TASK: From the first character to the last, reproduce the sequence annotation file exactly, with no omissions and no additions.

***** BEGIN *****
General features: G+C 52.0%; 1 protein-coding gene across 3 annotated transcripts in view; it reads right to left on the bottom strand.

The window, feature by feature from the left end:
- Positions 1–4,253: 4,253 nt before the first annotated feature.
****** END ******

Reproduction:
General features: G+C 52.0%; 1 protein-coding gene across 3 annotated transcripts in view; it reads right to left on the bottom strand.

The window, feature by feature from the left end:
- Positions 1–4,253: 4,253 nt before the first annotated feature.